Instinct: Use It

Lupine Wildflowers and sunstar at sunset along the Duchesne Ridge, UT

Lupine Wildflowers and sunstar at sunset along the Duchesne Ridge, UT

Simply put, last night was a gift. It was amazing. It was perfect. It was everything you could ever want behind the lens bottled up into four minutes of ridiculous organized chaos and color and mosquitos and sore knees and…wonder.

I wondered if I captured “it”. I wondered how “it” could be so overwhelmingly gorgeous. I wondered if anyone else had seen “it”. I was certain no one else had seen it like I had. It was impossible. In fact, it was UNpossible. There was no way that anyone else in the world had witnessed nature in such harmony as I had.

At least, that’s what I was telling myself. And I believed it.

Instinct is what you rely on when logic leaves your brain. And believe me, when you get conditions like this in front of your lens, logic will depart. In a hurry. You’ll be left with the most beautiful scene anyone on this earth has ever laid eyes on, and you’ll be bumbling around like a teenager in a Victoria’s Secret store.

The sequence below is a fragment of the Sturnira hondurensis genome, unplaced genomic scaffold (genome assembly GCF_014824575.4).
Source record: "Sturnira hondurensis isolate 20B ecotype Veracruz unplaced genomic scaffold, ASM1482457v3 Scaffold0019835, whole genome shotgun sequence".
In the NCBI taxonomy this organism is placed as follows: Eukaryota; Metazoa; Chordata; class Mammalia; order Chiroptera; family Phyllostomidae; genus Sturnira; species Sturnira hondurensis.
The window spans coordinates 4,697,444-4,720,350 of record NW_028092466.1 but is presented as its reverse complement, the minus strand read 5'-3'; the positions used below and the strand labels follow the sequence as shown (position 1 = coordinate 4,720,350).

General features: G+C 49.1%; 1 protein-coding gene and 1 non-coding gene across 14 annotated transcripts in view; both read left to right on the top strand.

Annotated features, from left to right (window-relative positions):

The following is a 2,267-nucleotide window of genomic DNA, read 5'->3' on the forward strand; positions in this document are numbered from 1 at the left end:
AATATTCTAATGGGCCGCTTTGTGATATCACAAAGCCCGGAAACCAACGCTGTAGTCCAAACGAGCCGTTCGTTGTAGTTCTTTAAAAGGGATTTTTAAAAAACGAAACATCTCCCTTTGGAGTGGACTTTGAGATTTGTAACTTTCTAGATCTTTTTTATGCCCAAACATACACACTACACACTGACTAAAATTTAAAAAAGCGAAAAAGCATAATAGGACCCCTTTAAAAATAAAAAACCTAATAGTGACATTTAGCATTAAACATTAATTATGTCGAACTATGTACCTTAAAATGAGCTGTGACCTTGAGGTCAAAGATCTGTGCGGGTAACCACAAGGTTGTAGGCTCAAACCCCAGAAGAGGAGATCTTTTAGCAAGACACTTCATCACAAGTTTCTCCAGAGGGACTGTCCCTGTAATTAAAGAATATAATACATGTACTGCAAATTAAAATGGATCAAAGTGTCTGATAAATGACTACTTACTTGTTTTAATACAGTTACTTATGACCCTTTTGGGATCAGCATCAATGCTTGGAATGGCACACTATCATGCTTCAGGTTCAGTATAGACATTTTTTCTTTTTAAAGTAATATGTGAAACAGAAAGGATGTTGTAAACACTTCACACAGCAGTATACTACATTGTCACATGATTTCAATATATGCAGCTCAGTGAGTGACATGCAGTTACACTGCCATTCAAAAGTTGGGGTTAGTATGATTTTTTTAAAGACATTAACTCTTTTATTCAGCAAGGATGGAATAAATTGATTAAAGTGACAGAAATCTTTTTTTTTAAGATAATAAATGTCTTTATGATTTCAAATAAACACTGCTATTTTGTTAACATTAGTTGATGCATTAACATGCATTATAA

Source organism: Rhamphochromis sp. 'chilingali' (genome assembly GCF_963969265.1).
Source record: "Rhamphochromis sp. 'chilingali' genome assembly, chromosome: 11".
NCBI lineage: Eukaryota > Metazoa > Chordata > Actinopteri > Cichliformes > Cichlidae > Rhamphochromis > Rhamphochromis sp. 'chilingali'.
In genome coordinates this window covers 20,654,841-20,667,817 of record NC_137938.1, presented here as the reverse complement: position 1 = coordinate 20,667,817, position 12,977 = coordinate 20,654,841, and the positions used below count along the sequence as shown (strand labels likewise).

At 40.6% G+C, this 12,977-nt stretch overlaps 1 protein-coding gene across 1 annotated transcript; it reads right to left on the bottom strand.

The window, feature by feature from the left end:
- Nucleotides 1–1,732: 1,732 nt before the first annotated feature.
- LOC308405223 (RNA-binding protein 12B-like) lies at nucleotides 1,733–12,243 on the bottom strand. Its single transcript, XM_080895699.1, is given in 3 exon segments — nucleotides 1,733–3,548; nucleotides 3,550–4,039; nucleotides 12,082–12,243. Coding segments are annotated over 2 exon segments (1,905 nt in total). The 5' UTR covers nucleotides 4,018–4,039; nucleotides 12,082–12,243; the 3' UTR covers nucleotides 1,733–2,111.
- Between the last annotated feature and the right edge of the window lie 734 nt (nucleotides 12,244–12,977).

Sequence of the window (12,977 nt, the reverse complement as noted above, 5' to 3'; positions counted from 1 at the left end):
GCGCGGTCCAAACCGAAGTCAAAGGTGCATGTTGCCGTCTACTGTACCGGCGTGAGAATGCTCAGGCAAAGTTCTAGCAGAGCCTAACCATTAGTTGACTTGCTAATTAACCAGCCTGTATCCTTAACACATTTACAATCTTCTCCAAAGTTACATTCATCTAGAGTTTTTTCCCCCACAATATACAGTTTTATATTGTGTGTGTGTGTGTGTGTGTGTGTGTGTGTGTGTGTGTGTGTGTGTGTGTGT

Take a deep breath. And rely on what you have done so many times before. Which brings me to my point–if you haven’t done it “so many times before”, you’ll not have much to fall back on when things hit the fan in a good way.

Practice really does make perfect. And in the end, it is a simple practice of sorts that will capture moments like this for all of time. The more you shoot, the more you learn. The more you learn, the more capable you are of handling whatever happens to present itself in front of your lens. Interestingly enough, we only think of practice coming in handy when things go bad. But what about when things go…good??? When conditions are best for capturing five-star imagery is when you will feel the most pressure to perform. Because there’s no reason you shouldn’t come home with something spectacular. And really, there’s no excuse if you’ve done your homework and have…practiced.

Shot with Canon 5D MkII, 16-35 2.8 II, Singh Ray 4-stop Reverse ND Grad, Gitzo tripod

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